I feel that foods that are wrapped in leaves and then cooked are popular among lots of cultures. It’s so tasty! 

In this case, it’s seasoned glutinous rice with braised pork inside. The rice tends to pick up hints of the leaf’s aroma. 

So that means foods with different types of leaves used as a wrap taste slightly different. Some are boiled, some are steamed. And this changes the way the rice is composed. Sometimes the rice is cooked beforehand, sometimes it’s raw before cooking. 

I know in other cuisines, rice isn’t the only thing that is wrapped in a leaf. So my question is: What other cultures do this? And what types of foods are wrapped in leaves??

Pizza Consegna, a delivery only pizza place, had a “Pop Up Restaurant” in the Hyatt of New Orleans yesterday. A pizza buffet style meal with pizza, salad, and dessert pizza! I had a really good time sampling everything they had. Pictured from the bottom to top are the quattro formaggi, pepperoni, bbq chicken, and pulled pork. They were all so great. I was a huge fan of the cheese pizza, and I never order cheese pizza. But the attention and care they put into designing it made it filling and flavorful. The pulled pork came in a close second. Smoky pork, a little on the dry side (from the baking process I imagine), but the taste won me over. BBQ chicken was really moist and popular with my friends. The most special thing on it was cilantro leaves, which really complimented the red onion and bbq sauce flavor. The pepperoni was a classic. Can’t go wrong with that.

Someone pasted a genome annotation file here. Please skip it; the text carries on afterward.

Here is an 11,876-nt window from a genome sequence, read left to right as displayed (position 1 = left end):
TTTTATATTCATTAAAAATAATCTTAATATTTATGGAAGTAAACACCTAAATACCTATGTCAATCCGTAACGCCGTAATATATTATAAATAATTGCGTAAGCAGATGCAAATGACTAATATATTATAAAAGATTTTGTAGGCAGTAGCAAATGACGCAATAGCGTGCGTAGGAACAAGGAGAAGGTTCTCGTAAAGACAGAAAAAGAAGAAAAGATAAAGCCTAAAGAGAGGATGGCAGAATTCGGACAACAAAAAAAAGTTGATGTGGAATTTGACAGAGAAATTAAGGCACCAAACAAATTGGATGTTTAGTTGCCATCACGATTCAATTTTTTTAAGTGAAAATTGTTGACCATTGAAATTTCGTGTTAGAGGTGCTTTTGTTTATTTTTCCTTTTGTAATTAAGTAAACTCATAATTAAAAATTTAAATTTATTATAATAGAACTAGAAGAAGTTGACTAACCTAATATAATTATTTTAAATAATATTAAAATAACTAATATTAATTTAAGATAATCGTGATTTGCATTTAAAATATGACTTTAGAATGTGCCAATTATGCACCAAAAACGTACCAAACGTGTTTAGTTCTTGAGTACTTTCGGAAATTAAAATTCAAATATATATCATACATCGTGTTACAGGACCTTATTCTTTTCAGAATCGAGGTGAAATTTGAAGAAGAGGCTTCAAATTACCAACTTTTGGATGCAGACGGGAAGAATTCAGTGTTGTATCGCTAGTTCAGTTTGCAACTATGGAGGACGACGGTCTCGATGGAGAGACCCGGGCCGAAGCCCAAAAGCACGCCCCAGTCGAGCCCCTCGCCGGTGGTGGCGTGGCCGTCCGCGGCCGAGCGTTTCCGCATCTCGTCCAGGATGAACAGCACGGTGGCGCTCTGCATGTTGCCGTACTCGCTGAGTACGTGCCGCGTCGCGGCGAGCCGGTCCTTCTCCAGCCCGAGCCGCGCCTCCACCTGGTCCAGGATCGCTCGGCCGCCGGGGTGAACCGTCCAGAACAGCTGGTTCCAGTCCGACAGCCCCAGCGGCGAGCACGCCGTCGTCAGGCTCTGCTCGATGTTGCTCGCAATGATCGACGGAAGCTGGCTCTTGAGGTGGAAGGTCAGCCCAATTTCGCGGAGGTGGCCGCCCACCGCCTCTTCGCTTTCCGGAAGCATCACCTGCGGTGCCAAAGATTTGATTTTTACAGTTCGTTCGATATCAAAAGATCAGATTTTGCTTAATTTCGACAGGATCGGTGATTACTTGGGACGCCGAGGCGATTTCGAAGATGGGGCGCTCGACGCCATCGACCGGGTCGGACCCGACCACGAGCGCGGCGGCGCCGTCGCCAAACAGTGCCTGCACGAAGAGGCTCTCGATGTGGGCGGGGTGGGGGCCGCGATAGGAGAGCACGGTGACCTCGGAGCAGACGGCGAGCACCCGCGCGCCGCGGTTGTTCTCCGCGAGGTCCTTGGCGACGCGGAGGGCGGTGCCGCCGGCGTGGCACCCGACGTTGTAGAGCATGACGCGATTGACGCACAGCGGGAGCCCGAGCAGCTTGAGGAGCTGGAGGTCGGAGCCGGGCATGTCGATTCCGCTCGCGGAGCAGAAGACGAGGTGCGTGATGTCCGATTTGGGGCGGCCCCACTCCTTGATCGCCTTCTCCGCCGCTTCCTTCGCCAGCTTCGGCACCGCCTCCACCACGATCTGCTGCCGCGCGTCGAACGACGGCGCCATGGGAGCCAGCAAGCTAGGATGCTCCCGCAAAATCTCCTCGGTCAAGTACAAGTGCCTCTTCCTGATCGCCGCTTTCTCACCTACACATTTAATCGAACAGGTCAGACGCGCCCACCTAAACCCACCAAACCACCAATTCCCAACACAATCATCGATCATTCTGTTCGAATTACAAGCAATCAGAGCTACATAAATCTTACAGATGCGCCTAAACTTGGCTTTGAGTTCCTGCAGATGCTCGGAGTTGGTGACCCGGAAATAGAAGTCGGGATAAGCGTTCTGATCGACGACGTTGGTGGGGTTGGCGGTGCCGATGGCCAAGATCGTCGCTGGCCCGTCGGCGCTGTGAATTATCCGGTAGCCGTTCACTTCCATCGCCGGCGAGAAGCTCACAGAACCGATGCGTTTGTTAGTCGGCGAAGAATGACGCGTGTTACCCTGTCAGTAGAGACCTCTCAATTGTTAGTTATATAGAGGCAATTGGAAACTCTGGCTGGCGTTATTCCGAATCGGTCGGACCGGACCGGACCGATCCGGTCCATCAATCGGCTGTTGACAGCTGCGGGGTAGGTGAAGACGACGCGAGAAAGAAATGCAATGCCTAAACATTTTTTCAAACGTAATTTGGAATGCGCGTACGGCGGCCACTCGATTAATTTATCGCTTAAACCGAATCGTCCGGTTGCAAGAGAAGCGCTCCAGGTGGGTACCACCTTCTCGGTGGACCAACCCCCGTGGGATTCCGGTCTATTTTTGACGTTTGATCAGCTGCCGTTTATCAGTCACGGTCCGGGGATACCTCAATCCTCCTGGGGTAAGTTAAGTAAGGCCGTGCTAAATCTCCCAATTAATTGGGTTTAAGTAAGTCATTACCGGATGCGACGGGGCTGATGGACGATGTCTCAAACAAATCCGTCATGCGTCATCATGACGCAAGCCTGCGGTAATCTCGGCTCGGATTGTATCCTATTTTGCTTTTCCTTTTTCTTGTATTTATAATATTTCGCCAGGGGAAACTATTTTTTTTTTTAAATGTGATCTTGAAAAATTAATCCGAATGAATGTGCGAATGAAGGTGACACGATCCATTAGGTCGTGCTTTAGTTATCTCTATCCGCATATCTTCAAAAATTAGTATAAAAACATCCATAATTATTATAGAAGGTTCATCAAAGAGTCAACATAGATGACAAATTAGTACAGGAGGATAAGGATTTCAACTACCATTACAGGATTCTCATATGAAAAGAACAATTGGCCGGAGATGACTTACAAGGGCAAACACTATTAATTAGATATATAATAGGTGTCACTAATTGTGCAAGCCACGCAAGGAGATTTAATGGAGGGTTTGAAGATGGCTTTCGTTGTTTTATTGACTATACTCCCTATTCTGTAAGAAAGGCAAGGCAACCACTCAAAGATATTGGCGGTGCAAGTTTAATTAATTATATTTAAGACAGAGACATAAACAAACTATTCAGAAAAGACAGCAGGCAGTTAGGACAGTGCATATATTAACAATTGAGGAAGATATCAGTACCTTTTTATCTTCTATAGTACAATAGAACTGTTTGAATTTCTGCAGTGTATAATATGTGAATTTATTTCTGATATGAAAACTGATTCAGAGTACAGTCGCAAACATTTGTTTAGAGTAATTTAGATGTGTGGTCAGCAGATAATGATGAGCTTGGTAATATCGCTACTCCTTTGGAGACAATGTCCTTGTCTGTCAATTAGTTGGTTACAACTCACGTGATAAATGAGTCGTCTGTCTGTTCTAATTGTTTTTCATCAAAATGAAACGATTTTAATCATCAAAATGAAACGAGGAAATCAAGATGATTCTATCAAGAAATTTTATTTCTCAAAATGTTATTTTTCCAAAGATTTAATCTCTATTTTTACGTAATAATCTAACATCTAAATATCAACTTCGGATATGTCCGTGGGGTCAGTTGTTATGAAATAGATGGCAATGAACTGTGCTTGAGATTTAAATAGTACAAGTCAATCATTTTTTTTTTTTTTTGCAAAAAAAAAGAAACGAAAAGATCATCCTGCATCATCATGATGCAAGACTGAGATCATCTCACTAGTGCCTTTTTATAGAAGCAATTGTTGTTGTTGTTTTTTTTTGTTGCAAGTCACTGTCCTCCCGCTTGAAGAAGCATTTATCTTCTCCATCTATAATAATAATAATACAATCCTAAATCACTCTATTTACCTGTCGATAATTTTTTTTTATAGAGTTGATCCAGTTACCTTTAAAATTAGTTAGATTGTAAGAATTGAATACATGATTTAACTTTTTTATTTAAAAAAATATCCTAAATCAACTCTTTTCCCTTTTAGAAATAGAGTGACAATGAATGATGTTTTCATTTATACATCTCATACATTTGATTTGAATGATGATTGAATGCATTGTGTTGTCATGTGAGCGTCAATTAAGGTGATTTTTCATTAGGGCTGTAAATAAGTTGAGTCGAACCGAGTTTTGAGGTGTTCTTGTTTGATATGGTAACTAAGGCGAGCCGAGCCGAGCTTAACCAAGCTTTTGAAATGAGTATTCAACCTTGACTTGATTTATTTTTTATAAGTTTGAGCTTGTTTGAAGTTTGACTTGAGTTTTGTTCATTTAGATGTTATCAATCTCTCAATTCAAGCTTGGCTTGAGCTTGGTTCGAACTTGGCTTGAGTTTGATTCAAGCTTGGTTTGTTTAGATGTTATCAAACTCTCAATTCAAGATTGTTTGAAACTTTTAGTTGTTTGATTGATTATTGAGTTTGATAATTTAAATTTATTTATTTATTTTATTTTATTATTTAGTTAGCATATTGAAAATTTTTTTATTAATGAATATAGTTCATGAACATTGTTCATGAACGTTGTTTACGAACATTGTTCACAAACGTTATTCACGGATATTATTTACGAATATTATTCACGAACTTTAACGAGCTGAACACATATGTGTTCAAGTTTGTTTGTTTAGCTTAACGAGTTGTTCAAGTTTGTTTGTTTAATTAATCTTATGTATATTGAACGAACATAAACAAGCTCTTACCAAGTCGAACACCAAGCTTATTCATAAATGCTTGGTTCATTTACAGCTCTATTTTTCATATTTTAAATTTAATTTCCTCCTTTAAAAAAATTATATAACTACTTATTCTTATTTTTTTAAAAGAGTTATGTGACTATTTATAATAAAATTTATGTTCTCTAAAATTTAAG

The crust really won me over. Thin crust, crispy goodness. I love flatish breads.